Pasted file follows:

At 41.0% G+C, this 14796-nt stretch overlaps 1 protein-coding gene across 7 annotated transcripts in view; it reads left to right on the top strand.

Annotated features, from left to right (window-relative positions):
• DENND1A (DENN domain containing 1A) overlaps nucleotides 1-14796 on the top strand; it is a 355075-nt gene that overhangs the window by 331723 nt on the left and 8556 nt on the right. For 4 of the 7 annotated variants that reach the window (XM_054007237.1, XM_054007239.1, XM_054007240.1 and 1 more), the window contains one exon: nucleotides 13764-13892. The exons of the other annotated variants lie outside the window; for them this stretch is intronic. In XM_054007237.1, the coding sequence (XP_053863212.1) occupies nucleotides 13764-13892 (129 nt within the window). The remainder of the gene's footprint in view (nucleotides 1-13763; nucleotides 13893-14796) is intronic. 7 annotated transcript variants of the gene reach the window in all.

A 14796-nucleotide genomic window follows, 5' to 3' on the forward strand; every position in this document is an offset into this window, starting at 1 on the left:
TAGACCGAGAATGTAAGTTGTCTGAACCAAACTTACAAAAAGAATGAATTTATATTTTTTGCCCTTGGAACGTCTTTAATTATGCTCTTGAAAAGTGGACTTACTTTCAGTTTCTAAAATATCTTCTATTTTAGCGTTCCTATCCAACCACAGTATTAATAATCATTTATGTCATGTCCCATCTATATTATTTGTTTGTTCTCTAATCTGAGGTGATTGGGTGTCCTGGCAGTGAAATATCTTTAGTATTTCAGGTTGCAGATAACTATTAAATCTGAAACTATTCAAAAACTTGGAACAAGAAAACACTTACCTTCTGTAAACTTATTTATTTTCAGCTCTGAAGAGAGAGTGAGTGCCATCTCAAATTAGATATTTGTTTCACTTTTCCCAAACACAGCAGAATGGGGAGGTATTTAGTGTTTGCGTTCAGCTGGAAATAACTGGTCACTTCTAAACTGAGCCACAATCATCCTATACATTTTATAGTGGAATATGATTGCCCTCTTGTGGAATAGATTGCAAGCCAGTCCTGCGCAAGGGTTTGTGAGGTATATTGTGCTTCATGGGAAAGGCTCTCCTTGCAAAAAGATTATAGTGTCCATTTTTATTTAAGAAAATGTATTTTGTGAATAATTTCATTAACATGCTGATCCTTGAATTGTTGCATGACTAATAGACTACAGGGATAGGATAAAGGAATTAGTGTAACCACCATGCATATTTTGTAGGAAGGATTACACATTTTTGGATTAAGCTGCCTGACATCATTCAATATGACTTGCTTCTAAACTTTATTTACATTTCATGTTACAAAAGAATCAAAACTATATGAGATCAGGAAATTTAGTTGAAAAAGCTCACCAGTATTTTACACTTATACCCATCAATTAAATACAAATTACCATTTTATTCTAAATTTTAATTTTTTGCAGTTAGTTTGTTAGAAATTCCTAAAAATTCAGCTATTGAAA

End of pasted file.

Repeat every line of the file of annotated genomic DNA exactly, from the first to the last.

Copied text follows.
At 41.0% G+C, this 14796-nt stretch overlaps 1 protein-coding gene across 7 annotated transcripts in view; it reads left to right on the top strand.

Annotated features, from left to right (window-relative positions):
• DENND1A (DENN domain containing 1A) overlaps nucleotides 1-14796 on the top strand; it is a 355075-nt gene that overhangs the window by 331723 nt on the left and 8556 nt on the right. For 4 of the 7 annotated variants that reach the window (XM_054007237.1, XM_054007239.1, XM_054007240.1 and 1 more), the window contains one exon: nucleotides 13764-13892. The exons of the other annotated variants lie outside the window; for them this stretch is intronic. In XM_054007237.1, the coding sequence (XP_053863212.1) occupies nucleotides 13764-13892 (129 nt within the window). The remainder of the gene's footprint in view (nucleotides 1-13763; nucleotides 13893-14796) is intronic. 7 annotated transcript variants of the gene reach the window in all.

A 14796-nucleotide genomic window follows, 5' to 3' on the forward strand; every position in this document is an offset into this window, starting at 1 on the left:
TAGACCGAGAATGTAAGTTGTCTGAACCAAACTTACAAAAAGAATGAATTTATATTTTTTGCCCTTGGAACGTCTTTAATTATGCTCTTGAAAAGTGGACTTACTTTCAGTTTCTAAAATATCTTCTATTTTAGCGTTCCTATCCAACCACAGTATTAATAATCATTTATGTCATGTCCCATCTATATTATTTGTTTGTTCTCTAATCTGAGGTGATTGGGTGTCCTGGCAGTGAAATATCTTTAGTATTTCAGGTTGCAGATAACTATTAAATCTGAAACTATTCAAAAACTTGGAACAAGAAAACACTTACCTTCTGTAAACTTATTTATTTTCAGCTCTGAAGAGAGAGTGAGTGCCATCTCAAATTAGATATTTGTTTCACTTTTCCCAAACACAGCAGAATGGGGAGGTATTTAGTGTTTGCGTTCAGCTGGAAATAACTGGTCACTTCTAAACTGAGCCACAATCATCCTATACATTTTATAGTGGAATATGATTGCCCTCTTGTGGAATAGATTGCAAGCCAGTCCTGCGCAAGGGTTTGTGAGGTATATTGTGCTTCATGGGAAAGGCTCTCCTTGCAAAAAGATTATAGTGTCCATTTTTATTTAAGAAAATGTATTTTGTGAATAATTTCATTAACATGCTGATCCTTGAATTGTTGCATGACTAATAGACTACAGGGATAGGATAAAGGAATTAGTGTAACCACCATGCATATTTTGTAGGAAGGATTACACATTTTTGGATTAAGCTGCCTGACATCATTCAATATGACTTGCTTCTAAACTTTATTTACATTTCATGTTACAAAAGAATCAAAACTATATGAGATCAGGAAATTTAGTTGAAAAAGCTCACCAGTATTTTACACTTATACCCATCAATTAAATACAAATTACCATTTTATTCTAAATTTTAATTTTTTGCAGTTAGTTTGTTAGAAATTCCTAAAAATTCAGCTATTGAAA